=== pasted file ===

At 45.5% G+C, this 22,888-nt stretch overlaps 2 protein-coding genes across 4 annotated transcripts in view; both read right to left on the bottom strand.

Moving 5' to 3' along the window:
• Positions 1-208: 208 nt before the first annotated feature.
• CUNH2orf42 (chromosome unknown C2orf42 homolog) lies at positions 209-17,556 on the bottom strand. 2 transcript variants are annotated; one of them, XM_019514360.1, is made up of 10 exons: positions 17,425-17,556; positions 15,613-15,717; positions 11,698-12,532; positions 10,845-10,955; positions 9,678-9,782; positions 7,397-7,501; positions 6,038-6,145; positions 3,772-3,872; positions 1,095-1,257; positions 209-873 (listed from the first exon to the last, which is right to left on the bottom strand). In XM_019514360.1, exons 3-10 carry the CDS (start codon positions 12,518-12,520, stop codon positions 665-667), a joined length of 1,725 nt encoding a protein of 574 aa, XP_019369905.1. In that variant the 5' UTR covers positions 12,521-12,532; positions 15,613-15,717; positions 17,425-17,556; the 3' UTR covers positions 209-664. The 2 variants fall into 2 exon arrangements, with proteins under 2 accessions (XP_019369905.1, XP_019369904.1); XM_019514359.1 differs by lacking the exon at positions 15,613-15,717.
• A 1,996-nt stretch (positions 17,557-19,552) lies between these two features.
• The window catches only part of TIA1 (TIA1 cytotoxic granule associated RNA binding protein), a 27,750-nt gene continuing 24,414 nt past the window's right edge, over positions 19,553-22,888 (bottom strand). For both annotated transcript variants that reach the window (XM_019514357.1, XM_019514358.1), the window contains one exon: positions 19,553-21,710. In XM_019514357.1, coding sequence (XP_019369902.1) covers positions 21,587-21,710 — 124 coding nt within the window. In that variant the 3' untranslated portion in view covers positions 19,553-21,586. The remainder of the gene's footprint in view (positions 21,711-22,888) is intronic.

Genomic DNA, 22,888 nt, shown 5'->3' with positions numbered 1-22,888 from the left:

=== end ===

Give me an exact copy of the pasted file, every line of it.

At 45.5% G+C, this 22,888-nt stretch overlaps 2 protein-coding genes across 4 annotated transcripts in view; both read right to left on the bottom strand.

Moving 5' to 3' along the window:
• Positions 1-208: 208 nt before the first annotated feature.
• CUNH2orf42 (chromosome unknown C2orf42 homolog) lies at positions 209-17,556 on the bottom strand. 2 transcript variants are annotated; one of them, XM_019514360.1, is made up of 10 exons: positions 17,425-17,556; positions 15,613-15,717; positions 11,698-12,532; positions 10,845-10,955; positions 9,678-9,782; positions 7,397-7,501; positions 6,038-6,145; positions 3,772-3,872; positions 1,095-1,257; positions 209-873 (listed from the first exon to the last, which is right to left on the bottom strand). In XM_019514360.1, exons 3-10 carry the CDS (start codon positions 12,518-12,520, stop codon positions 665-667), a joined length of 1,725 nt encoding a protein of 574 aa, XP_019369905.1. In that variant the 5' UTR covers positions 12,521-12,532; positions 15,613-15,717; positions 17,425-17,556; the 3' UTR covers positions 209-664. The 2 variants fall into 2 exon arrangements, with proteins under 2 accessions (XP_019369905.1, XP_019369904.1); XM_019514359.1 differs by lacking the exon at positions 15,613-15,717.
• A 1,996-nt stretch (positions 17,557-19,552) lies between these two features.
• The window catches only part of TIA1 (TIA1 cytotoxic granule associated RNA binding protein), a 27,750-nt gene continuing 24,414 nt past the window's right edge, over positions 19,553-22,888 (bottom strand). For both annotated transcript variants that reach the window (XM_019514357.1, XM_019514358.1), the window contains one exon: positions 19,553-21,710. In XM_019514357.1, coding sequence (XP_019369902.1) covers positions 21,587-21,710 — 124 coding nt within the window. In that variant the 3' untranslated portion in view covers positions 19,553-21,586. The remainder of the gene's footprint in view (positions 21,711-22,888) is intronic.

Genomic DNA, 22,888 nt, shown 5'->3' with positions numbered 1-22,888 from the left: